• There are 120 students in the history department, eleven in the film department, and eight in the modern languages department, making a total of 139 students in the three departments.

Express all percentages as figures. Do not use the % sign, except in charts or graphs:

  • 4 percent; 140 percent

For very large sums of money, use figures with a dollar sign; spell out million or billion:

  • $1.7 million
  • between $1 and $2 billion

Place a comma after digits signifying thousands, except when reference is made to temperature:

  • 1,360 students
  • 2400 degrees Fahrenheit

Possessives Ending in 'S'

For most possessives, simply add an apostrophe and an "s"

  • The horse's shoe is loose.

Follow the AP style rules for possessives ending in "s":

For plural nouns ending in "s," add only an apostrophe:

  • the horses' shoes

For singular common nouns ending in "s," add an apostrophe and an "s" unless the next word begins with an "s":

  • the bus's tire
  • the bus' seat

For singular proper names ending in "s," use only an apostrophe:

  • Achilles' heel
  • Dickens' novels
  • Tennessee Williams' plays



Use a colon to introduce long lists — see section on Bullets

Leave a colon outside quotation marks unless it is part of a quotation.

Follow the colon with a single space.

Use a colon to introduce a direct quotation if it is more than one sentence.

Capitalize the first word after a colon if it is a proper noun or the start of a complete sentence; make the first word lowercase if it is part of a sentence.

  • His reason for staying was simple: The snowstorm had shut down all routes out of town.
  • There were three reasons to stay: the warmth of the fireplace; the friendliness of the company; and the aroma of the food.


Here are guidelines for some common uses of the comma.

  • Three or more items in a simple list: The event is for students, alumni, parents, families, and friends. (OXFORD COMMA: While AP style does not require the use of Oxford comma – the Oxford or serial comma is the final comma in a list of things – SMC generally adheres to the use of the Oxford comma for ease of comprehension.)
  • Three or more items in a complex list: President X doubled the size of the faculty, created an administrative structure, and revised the curriculum to include general studies. (Use a comma before the last item in a series to improve comprehension.)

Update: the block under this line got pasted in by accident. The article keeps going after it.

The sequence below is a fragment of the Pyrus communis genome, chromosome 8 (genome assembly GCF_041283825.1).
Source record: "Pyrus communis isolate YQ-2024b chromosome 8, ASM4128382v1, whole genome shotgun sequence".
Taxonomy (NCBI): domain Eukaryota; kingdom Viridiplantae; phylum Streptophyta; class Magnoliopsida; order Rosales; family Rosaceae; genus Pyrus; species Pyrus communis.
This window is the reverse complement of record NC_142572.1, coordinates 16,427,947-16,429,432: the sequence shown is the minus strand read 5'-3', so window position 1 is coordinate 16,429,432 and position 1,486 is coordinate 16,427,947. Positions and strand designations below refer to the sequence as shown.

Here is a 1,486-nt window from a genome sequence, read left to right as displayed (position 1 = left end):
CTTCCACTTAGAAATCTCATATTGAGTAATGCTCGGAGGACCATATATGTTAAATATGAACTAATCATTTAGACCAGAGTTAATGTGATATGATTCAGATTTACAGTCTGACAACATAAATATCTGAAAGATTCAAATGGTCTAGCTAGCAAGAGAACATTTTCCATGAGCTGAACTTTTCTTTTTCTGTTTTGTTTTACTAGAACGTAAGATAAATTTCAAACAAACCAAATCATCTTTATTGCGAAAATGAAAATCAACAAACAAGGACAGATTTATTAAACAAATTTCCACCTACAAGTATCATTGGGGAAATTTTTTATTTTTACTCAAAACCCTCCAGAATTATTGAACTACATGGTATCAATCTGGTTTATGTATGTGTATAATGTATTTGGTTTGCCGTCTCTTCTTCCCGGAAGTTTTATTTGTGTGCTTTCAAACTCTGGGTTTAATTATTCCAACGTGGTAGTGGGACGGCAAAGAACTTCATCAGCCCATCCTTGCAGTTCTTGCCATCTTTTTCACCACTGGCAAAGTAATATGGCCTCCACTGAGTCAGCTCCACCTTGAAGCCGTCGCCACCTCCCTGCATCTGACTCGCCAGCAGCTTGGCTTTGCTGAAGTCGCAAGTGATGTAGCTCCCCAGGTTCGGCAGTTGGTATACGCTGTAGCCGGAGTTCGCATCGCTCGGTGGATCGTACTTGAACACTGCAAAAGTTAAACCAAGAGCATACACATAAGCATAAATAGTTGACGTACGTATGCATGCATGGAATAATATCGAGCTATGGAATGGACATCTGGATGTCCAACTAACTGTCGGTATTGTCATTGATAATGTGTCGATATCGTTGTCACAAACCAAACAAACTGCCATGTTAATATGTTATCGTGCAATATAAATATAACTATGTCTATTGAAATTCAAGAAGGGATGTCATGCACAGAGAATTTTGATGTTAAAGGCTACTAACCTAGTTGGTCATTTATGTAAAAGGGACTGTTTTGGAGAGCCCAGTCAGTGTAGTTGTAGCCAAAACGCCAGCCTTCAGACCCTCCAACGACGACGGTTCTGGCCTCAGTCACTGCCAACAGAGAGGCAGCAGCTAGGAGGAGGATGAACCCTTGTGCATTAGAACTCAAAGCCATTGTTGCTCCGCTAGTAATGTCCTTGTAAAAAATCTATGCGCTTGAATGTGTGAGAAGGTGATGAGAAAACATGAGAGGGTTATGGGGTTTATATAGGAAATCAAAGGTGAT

• A series of adjectives equal in importance: Santa Monica College is an open-access, diverse institution.
  • Complete sentences that are combined with a conjunction: The event is open to the public free of charge, but reservations are required.
  • An introductory phrase from the rest of a sentence: First, we must double the amount of external support.
  • A nonessential phrase (a phrase that is not essential to the meaning of the sentence) from the rest of a sentence and days from dates: The SMC Symphony Orchestra, conducted by Brian Stone, will perform on Friday, Oct. 30, at the Broad Stage.
  • More on nonessential and essential phrases: "SMC provides many intercollegiate sports, such as basketball, football, and soccer," (phrase is nonessential information), but "Sports such as soccer are played in the spring" (phrase is essential information).
  • Direct quotes: "We must support students in any way we can," Dr. Jeffery said.
  • Cities from names of states: John Jones, of Newark, Delaware, is the president of the organization.
  • Yes and no; and names/titles in a direct address: Yes, officer, I'll obey the traffic laws.


Use an em dash to relay a break in thought. This is the longer dash ("—") as compared to the shorter en dash ("–") or two hyphens ("--"). Em dashes are created by holding down the SHIFT+OPTION+MINUS SIGN keys on a Mac or the ALT+CTRL+MINUS SIGN keys on a PC.

  • Founded in 1929 as "Santa Monica Junior College"—as a pioneer of the uniquely American community college movement—Santa Monica College continues to be a leader among two-year colleges nationwide.

An em dash can be used to set off elements within a sentence.

  • The materials used by the artist—wood, steel, and plastic—created a powerful contrast.
  • In titles, use an en dash instead of an em dash. Place a single space on either side of the en dash. En dashes are created by holding down the OPTION+MINUS SIGN KEYS on a Mac or the CONTROL+MINUS SIGN keys on a PC.


In a sentence, add a space before and after a three-dot ellipsis:

  • She reported what the speaker said ... and then followed up with her own comments.


Hyphen: - ("-" on keyboard)

Do not hyphenate words beginning with non, unless if there is a proper noun:

  • non-American; nonscholarship

Do not place a hyphen between the prefixes pre, semi, anti, sub, etc., and nouns or adjectives, except before proper nouns, but avoid duplicated vowels or consonants:

  • reapply
  • semidetached
  • antiwar
  • pre-enroll

Use hyphens to connect compound modifiers, being careful about meaning:

  • white-hot metal or white hot metal (depending on which is meant)